Healthcare News & Insights

U.S. News & World Report ranks top children’s hospitals

Hospitals of all types are being scrutinized for their performance with improving patient outcomes. Even children’s hospitals aren’t immune. New rankings released by U.S. News & World Report show how pediatric hospitals are doing with treating young patients in several complex specialties. 

ThinkstockPhotos-465344455Traditionally, it’s harder to evaluate the performance of children’s hospitals since there aren’t any national databases that track pediatric treatment.

While U.S. News and World Report can pull information from Medicare databases to create its rankings for adult hospitals, it can’t do the same for pediatric facilities. So it relies on self-reported data directly from hospitals.

According to the U.S. News & World Report website, the annual rankings rate the performance of pediatric hospitals in 10 different specialties:

  • Diabetes and endocrinology
  • Cancer
  • Gastroenterology and GI surgery
  • Neonatology
  • Cardiology and heart surgery
  • Nephrology
  • Urology
  • Pulmonology
  • Orthopedics, and
  • Neurology & neurosurgery.

This year, information submitted from 106 hospitals was reviewed, and 78 of them ranked in at least one of these specialties for 2016-17.

Top-performing hospitals earned a spot on the Best Children’s Hospitals Honor Roll, meaning they were highly ranked in at least three different specialties. The following 11 pediatric hospitals made the cut this year:

  • Boston Children’s Hospital
  • Children’s Hospital of Philadelphia
  • Cincinnati Children’s Hospital Medical Center
  • Texas Children’s Hospital, Houston
  • Seattle Children’s Hospital
  • Ann and Robert H. Lurie Children’s Hospital of Chicago
  • Children’s Hospital Los Angeles
  • Children’s Hospital of Pittsburgh of UPMC
  • Children’s Hospital Colorado, Aurora
  • Lucile Packard Children’s Hospital at Stanford, Palo Alto, CA, and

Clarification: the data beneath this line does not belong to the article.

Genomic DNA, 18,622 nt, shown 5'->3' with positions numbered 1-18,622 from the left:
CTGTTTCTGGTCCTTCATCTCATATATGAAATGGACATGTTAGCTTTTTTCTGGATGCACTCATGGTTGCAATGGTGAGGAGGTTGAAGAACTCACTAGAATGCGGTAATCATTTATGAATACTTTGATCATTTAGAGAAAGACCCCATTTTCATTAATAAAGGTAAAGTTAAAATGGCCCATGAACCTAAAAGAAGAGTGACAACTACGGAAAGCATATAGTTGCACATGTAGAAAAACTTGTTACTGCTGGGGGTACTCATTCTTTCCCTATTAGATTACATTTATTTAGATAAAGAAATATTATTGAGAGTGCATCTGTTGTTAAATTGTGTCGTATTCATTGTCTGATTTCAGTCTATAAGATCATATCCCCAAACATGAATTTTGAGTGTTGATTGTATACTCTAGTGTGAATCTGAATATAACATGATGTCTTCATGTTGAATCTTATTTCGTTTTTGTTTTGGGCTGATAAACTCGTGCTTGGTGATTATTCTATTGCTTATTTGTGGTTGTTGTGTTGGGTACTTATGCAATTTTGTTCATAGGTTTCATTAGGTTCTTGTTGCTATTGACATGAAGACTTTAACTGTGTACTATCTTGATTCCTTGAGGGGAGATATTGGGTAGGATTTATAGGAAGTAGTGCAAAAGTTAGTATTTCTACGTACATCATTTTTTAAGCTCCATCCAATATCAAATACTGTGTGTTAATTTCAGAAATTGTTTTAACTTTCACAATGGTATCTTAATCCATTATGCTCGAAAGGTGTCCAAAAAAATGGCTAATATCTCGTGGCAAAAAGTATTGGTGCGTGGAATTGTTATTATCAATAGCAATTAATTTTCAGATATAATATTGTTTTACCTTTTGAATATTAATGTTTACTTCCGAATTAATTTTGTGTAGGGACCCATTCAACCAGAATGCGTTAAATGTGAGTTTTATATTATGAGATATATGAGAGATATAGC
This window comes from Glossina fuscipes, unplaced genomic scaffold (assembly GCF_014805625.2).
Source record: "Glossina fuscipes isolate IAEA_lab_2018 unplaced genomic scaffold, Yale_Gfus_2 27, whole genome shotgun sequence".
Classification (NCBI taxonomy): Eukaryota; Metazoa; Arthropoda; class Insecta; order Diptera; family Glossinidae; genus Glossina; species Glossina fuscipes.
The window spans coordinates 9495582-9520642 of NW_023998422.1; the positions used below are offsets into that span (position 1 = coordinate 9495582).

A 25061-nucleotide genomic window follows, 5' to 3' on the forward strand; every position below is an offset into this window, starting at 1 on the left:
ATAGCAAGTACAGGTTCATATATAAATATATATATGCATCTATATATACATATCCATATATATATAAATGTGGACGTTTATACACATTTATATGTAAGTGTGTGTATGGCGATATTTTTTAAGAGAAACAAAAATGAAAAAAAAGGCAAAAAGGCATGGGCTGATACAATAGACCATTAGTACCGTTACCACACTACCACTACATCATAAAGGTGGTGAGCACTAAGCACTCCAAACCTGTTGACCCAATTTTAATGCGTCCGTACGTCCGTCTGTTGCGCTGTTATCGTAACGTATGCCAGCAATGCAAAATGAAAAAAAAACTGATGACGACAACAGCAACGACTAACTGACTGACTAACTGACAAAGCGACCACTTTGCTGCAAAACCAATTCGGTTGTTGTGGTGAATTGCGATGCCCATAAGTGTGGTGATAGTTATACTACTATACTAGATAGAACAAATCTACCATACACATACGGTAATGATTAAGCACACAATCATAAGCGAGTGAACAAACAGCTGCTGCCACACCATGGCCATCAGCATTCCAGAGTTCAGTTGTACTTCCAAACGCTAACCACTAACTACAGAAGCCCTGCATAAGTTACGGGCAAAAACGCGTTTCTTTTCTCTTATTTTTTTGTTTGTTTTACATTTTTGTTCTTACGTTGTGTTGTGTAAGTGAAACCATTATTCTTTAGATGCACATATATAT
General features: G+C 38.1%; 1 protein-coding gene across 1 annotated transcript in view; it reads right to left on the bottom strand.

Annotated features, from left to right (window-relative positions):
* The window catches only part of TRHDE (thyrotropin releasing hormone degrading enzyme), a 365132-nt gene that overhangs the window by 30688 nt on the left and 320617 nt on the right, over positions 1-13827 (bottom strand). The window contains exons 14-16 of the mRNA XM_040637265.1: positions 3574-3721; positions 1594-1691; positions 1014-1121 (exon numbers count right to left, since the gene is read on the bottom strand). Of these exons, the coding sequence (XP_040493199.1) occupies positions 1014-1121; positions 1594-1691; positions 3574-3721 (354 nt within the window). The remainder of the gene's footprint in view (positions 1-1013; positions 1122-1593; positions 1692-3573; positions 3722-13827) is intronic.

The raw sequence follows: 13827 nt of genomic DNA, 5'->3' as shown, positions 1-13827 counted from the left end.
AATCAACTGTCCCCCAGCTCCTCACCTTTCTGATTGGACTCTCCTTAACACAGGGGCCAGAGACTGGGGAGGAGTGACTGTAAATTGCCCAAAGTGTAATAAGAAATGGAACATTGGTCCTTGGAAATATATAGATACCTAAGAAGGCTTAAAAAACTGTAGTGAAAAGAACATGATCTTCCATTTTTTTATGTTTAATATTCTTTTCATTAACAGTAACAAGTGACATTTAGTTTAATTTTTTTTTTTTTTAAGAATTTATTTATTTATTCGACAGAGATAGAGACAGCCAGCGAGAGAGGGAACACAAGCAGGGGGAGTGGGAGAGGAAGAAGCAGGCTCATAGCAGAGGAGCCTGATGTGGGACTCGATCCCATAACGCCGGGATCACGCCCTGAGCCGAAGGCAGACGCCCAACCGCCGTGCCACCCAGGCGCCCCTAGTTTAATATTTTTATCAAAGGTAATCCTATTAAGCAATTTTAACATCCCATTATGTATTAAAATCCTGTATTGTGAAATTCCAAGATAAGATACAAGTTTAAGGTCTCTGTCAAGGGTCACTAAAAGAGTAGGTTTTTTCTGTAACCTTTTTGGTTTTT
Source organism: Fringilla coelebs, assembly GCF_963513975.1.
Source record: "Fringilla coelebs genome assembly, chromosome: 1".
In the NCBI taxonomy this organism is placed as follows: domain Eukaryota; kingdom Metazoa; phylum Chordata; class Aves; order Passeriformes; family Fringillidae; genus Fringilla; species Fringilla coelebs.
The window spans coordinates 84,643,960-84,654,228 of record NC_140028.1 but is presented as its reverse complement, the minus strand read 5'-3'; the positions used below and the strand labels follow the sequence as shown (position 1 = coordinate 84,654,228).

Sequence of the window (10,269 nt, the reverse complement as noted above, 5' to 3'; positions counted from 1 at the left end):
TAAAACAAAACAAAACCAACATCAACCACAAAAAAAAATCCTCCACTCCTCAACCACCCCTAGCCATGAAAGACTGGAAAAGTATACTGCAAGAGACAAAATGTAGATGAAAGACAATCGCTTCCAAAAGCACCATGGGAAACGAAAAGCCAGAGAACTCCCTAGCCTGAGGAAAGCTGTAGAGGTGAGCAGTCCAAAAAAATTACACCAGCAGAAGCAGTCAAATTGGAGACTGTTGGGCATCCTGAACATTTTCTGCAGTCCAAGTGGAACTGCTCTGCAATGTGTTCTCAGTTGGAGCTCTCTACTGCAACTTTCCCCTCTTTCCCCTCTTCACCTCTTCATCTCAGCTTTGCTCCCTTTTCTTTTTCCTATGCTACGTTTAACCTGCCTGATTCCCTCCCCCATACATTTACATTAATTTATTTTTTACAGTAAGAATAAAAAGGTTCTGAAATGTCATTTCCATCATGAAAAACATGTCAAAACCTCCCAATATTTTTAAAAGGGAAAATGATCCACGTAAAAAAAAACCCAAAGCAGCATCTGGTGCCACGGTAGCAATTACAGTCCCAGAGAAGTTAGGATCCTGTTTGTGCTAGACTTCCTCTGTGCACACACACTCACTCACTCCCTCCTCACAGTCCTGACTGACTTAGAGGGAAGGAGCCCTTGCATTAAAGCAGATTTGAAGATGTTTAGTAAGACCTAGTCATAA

• Nationwide Children’s Hospital, Columbus, OH.

Calculating scores

The organization made a few small changes to its scoring methodology that may affect where children’s hospitals fall on the list. Each year, rankings are determined in part by a reputation survey distributed to pediatric specialists and subspecialists from each specialty. For 2016, this portion of the score wasn’t weighted as highly as it’s been in the past.

In addition, lung transplant survival is now an outcome measure that factors into a facility’s pulmonology ranking. And pediatric facilities get extra credit toward their score if they take the initiative to report their heart surgery outcomes publicly on the Society for Thoracic Surgeons website.

As written in an FAQ about the rankings, the bulk of this year’s score (over 50%) focused on each pediatric hospital’s commitment to safety and excellence, as well as being centered on the needs of patients’ families. A third of the score was influenced by patient outcomes, including mortality, infections and complications. Reputation accounted for 15%.

Effects on hospitals

Unlike past years, data submitted by unranked children’s hospitals that didn’t hit the mark is listed in this year’s analysis as well. This may be attributed to the growing focus on transparency in health care, where the emphasis is on providing patients and their families with data to make more informed decisions.

In light of this, pediatric hospitals may face more questions from patients’ families about quality and outcomes – even if they didn’t submit any data for the rankings. It’s smart for hospitals to start preparing for this development and figure out how they’ll handle these requests in the future.

Overall, the U.S. News & World Report ratings give pediatric hospitals a chance to compare their performance against that of their highly ranked peers. This is an excellent way to figure out where your facility stands, as well as the areas you should focus on to improve patient outcomes.

Because scrutiny will only increase as payments for services become more tied to value, now’s the time to learn from hospitals that are doing it right.

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